The Defendant in its submissions provided the court with the series of correspondence it had with the Plaintiff setting out its settlement offer to dismiss the matter without costs to either party. The first communication of the offer was made in June 2014, shortly after being served with the Statement of Claim. The Defendant subsequently made the same offer periodically throughout the course of the litigation. The offer was repeated by the Defendant at the mediation on February 11, 2016 and at the two subsequent pre-trials held on August 9, 2016 and on October 31, 2016. The Plaintiff rejected the offer time.
A month before the trial date, on April 25, 2017, the Defendant again repeated the offer, in an effort to resolve the matter before incurring the significant costs of trial preparation and the trial itself. A third pre-trial was held on May 11, 2017, where the Defendant repeated the offer. The Plaintiff again refused the offer.
The court held that it was clear that the Plaintiff was certainly aware that proceeding with the trial would be more expensive than the amounts at stake in either the claim or the counterclaim. As such, the court found that the Plaintiff had made a conscious decision to pursue the case with full knowledge of the financial considerations and the longstanding offer from the Defendant. The court further held that “the disproportion between the amount of costs and the amount of the judgment is not something that can be visited on the Defendant.” (para 11).
With the Defendant’s offer being a Rule 49 offer, the court held that the Defendant is entitled to costs on a substantial indemnity basis. The court noted that “Rule 49 is a cost shifting or cost enhancing rule, and like all such rules in other common law jurisdictions it is designed to encourage settlement and to discourage litigants from making the kind of calculation that the Plaintiff made here in the face of a generous offer.” (para 12).
Next, the court moved to asses the reasonability of the Defendant’s counsel’s Bill of Costs. The court found that it was reasonable for the following reasons. First, the court noted that lead counsel had 20 years experience, and had modestly calculated his time at a substantial indemnity rate of $450 per hour. Second, the court found that Defendant’s counsel did nothing to unduly prolong the trial or incur more preparation time than was necessary. Particularly, the court highlighted the complex nature of the misappropriation of funds allegations against the Plaintiff as well as the fact that the trial entailed 10 witnesses for the Defendant and a lengthy cross-examination of the Plaintiff. As such, the court found that the preparation time was understandably substantial.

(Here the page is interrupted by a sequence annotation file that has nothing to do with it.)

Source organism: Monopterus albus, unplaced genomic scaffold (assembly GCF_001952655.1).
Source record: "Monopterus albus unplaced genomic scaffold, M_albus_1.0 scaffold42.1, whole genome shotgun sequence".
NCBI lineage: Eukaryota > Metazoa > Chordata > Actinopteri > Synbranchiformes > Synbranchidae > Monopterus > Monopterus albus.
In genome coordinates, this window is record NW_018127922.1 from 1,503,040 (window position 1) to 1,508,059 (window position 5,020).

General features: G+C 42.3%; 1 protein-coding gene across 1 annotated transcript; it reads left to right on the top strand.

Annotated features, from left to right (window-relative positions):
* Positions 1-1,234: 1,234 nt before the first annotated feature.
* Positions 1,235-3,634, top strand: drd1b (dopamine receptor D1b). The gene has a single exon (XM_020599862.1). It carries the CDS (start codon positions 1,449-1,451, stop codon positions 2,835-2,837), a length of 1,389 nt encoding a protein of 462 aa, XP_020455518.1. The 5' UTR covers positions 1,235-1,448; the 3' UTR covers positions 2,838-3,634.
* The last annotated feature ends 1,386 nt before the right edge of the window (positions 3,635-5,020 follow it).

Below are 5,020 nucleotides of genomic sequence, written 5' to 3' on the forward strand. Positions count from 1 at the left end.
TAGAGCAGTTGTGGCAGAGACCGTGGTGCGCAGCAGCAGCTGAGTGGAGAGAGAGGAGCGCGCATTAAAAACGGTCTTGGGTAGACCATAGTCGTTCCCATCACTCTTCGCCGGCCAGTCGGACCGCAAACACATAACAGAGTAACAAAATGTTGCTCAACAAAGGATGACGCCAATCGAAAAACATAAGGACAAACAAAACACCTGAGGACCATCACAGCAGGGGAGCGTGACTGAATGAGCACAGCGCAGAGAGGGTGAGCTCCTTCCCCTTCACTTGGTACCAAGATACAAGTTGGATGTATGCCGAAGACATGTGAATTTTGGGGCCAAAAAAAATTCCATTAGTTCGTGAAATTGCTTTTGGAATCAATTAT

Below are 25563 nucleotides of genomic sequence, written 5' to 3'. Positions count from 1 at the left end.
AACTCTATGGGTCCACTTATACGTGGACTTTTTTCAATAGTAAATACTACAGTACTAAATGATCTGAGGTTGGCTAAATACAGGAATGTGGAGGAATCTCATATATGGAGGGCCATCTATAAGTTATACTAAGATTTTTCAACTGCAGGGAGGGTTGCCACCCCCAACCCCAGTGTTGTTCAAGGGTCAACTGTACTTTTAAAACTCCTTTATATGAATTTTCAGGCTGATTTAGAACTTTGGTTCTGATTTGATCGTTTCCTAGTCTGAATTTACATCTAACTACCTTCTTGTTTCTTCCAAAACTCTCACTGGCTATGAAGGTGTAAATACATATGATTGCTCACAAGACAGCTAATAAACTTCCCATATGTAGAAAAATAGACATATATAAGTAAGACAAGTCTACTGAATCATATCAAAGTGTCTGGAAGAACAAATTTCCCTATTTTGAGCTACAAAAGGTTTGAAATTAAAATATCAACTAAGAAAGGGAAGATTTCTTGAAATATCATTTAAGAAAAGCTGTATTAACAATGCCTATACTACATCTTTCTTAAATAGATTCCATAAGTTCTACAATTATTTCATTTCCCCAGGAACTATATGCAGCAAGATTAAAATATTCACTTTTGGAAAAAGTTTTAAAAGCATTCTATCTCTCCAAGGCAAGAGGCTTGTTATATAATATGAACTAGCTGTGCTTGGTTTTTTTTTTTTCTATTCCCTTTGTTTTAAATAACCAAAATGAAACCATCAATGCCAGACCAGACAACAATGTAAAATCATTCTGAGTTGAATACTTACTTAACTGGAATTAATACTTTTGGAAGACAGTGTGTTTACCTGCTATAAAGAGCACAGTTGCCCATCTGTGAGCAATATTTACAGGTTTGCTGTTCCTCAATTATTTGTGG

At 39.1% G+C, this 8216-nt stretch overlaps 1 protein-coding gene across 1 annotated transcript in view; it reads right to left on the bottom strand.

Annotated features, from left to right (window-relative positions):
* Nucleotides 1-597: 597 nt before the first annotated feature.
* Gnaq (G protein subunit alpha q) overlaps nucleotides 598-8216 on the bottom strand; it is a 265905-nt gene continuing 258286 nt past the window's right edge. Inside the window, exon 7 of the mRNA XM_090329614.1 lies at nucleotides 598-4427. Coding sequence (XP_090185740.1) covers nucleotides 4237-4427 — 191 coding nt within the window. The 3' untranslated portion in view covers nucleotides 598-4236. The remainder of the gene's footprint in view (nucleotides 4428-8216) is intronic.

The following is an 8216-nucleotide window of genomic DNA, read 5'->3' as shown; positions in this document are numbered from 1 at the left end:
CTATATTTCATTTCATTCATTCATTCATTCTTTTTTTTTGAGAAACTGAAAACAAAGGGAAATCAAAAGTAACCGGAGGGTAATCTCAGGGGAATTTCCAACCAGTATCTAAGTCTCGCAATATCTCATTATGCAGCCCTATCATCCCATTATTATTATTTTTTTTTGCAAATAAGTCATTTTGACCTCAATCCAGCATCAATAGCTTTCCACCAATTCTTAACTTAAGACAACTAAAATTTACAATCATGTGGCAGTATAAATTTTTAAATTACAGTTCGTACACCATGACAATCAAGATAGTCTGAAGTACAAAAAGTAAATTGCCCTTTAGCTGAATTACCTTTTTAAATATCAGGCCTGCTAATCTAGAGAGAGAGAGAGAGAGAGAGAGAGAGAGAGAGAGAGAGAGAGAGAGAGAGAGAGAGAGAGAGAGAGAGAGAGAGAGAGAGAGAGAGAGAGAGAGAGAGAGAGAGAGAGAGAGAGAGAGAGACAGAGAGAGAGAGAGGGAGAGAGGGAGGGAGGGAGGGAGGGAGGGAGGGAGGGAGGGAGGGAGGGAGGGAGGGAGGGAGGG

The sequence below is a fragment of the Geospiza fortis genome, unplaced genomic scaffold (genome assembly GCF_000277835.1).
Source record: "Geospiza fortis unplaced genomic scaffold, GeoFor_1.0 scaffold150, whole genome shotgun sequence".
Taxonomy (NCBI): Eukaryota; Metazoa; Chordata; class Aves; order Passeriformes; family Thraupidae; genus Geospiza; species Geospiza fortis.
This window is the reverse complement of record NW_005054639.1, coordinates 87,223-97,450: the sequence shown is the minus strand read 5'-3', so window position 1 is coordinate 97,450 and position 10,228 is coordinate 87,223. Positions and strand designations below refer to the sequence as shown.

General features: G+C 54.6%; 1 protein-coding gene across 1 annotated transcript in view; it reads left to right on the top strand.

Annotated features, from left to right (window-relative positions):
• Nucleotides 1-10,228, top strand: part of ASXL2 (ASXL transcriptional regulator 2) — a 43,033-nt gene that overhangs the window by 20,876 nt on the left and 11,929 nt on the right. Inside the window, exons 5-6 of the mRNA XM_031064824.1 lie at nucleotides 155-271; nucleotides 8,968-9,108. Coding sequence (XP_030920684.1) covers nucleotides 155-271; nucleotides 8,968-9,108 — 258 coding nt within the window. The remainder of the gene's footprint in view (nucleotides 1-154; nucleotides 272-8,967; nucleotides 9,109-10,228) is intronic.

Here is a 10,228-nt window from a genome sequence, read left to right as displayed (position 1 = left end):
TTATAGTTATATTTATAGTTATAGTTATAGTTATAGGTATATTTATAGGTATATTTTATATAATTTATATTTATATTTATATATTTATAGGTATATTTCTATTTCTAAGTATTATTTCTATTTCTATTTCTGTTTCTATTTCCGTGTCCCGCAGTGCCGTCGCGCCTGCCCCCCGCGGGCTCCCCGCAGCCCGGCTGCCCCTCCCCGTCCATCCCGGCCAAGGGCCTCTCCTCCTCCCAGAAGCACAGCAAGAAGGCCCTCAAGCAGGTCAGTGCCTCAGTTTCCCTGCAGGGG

Ultimately, the court decided to exercise its discretion pursuant to the Courts of Justice Act to slightly round down the amount requested by the Defendant to an all-inclusive amount for costs of $150,000.
Despite the trend in Ontario courts to find that an employer did not have just cause to terminate an employee, the above discussion is a cautionary reminder of the significant consequences that can result from an action brought by a terminated employee. Although there is a high threshold for an employer to establish that they were justified in terminating the employee for cause, it is not advisable that an employee considers it to be an impossible burden for the employer to meet. Such a perception can lead to substantial and potentially crippling cost consequences. Overall the above solidifies the notion that no litigation is certain.
The above discussion is also an example of the usefulness of a Rule 49 offer regardless of the party who makes it. An employer or employee should always be cognizant of the potential cost consequences of a matter when making and/or considering an offer to settle.
The above article is for general information purposes only and does not constitute legal advice. If you have concerns with regard to the foregoing issues, please make an appointment with one of our lawyers or a qualified legal practitioner elsewhere.